All those swings in our national psyche are reflected through these 15 cars. For example, the first two cars in the book, the Model T Ford, introduced in 1908, was a very practical car. Henry Ford – it was the first people’s car. Henry Ford’s favorite joke was about the farmer that wanted to be buried in his Model T Ford because the car got him out of every hole he’d ever been in. (Laughter)
That sort of said it all. The Model T Ford could go anywhere, but it wasn’t stylish. So it had a great run for 20 years. By the early ’20s you could buy it for as low as $260. It led to the moving assembly line and the $5 day.
But after 20 years, people wanted style, a little sex appeal in their cars, and the Roaring ’20s came along. 1927 the Model T is discontinued and GM introduces this brand to go along with Cadillac called the LaSalle. The LaSalle was the first yuppie car, the first mass-market designer car done by Harley Earl.
If you remember the old introduction to the “All in the Family” show, the sitcom on TV in the ’70s, the fourth line was, “Gee, our old LaSalle ran great.” That’s what Archie and Edith Bunker sang. The LaSalle was that car.
So it was sort of this yin and yang, and that continues. If you go into the ’50s you have the Chevrolet Corvette, introduced in 1953, the same year that Hugh Hefner started “Playboy” magazine, that Elvis started recording music, and you had this whole generation of Americans that had grown up knowing Depression and then war.
The war was finally over, the Korean War ended in 1953, and this whole generation of Americans wanted to let loose a bit. Later in the decade, you have the ’59 Cadillacs with the biggest tailfins ever, and they were originally, believe it or not, sold as safety devices.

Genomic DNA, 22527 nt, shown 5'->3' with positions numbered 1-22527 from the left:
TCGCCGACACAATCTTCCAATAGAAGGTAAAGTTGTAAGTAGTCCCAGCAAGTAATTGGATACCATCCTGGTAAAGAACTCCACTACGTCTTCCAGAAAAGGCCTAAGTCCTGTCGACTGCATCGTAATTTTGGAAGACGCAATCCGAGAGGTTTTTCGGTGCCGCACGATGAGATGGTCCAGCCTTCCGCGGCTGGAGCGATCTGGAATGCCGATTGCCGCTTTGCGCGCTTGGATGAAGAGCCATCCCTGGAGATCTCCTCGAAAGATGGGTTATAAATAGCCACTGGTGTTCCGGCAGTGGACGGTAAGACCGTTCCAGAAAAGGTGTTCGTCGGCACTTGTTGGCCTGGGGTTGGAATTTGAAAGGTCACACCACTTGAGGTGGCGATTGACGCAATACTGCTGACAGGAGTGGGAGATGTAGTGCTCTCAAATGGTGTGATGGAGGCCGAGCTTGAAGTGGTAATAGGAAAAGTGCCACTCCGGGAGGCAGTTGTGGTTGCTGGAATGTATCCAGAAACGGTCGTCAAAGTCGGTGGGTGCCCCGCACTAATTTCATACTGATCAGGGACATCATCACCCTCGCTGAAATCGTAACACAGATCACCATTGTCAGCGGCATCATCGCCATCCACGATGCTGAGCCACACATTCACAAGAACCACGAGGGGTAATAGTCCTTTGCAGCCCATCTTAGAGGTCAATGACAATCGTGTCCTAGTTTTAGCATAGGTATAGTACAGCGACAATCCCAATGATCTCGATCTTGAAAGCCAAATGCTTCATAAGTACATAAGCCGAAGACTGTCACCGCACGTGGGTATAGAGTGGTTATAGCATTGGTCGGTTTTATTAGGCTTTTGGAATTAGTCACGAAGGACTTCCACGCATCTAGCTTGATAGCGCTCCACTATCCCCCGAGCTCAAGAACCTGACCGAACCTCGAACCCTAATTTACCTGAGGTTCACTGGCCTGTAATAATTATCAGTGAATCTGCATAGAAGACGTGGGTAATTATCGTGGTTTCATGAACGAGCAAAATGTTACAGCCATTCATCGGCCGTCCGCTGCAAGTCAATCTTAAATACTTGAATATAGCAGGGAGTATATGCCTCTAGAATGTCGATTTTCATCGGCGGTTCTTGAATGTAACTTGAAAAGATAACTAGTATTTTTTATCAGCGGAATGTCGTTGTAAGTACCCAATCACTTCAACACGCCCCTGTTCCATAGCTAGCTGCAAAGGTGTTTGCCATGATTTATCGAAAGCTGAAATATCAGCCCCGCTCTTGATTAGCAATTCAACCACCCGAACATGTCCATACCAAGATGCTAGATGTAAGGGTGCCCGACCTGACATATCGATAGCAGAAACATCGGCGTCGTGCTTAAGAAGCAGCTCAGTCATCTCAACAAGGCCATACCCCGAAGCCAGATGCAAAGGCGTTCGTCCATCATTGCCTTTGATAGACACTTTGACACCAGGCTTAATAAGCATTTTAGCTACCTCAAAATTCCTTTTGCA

I was astonished to find out, going through the old sales brochures, they were called “graceful directional stabilizers.” (Laughter) I know, you couldn’t make that up, could you, really?
Tavis: Yeah. (Laughs)
Ingrassia: So again, that’s the really pretentious thing. Then as the Cadillac tailfins are reaching their peak we swing back to the practical with the Volkswagen Beetle and the Microbus, and it’s remarkable. You have these cars starting in Germany in the pre-World War II era, they were Hitler’s cars, sponsored by the Fuhrer, and in the post-war era, in the ’60s, they became the hippie icons.
You move further on and you have the Mustang, which really captured the youth era of the ’60s, the whole Kennedy thing, and later on in the decade you have the Pontiac GTO, John DeLorean’s car, which was the bad-boy car. So the early ’60s were sort of the good part of the decade. They were all about civil rights; they were all about the Beatles and all about the Mustang.
Then came the darker part of the ’60s. You had urban riots, you had the Rolling Stones as opposed to the Beatles, and you had the Pontiac GTO, the whole muscle car growling thing as opposed to the fun and free-spirited Mustang. So all these ebbs and flows continue throughout our culture, even to the present day.
Tavis: I’ll close on that note, the present day. So the Prius is the most current car to make the list. What does that say, the hybrid nature of the Prius, what’s it say about our future where cars are concerned.
Ingrassia: Well, I think it shows we’re very adaptable, and look, the Prius, in a way, is a reaction to the gas-guzzling SUVs that are also in the book, because the whole Jeep thing is very much a part of the American automotive saga and journey.
But one of my favorite stories about the Prius is in 2007 a guy was arrested on the freeway in the Bay Area going more than 100 miles an hour in his Prius. It came to the attention of the newspaper reporters because this guy was Steve Wozniak, the co-founder of Apple computer.
They shot him an email and said, “Was it true you were going 105 in your Prius,” and he said, “Not true – 104.” (Laughter) Then all this dialogue goes back and forth. I said to him, “What do you think of the Prius? How did it handle going 104 miles an hour,” and Steve Wozniak shot back this email that said, “You know, it wasn’t bad. It was kind of like my Hummer.”
So here the guy has a Hummer and a Prius in the same garage – go figure that one out. He’s probably got a Mac and PC, too.
Tavis: (Laughter) The new book from Paul Ingrassia is called “Engines of Change: A History of the American Dream in 15 Cars.” Paul, thanks for your work. Good to have you back on the program.
Ingrassia: Well thank you, Tavis, always a pleasure.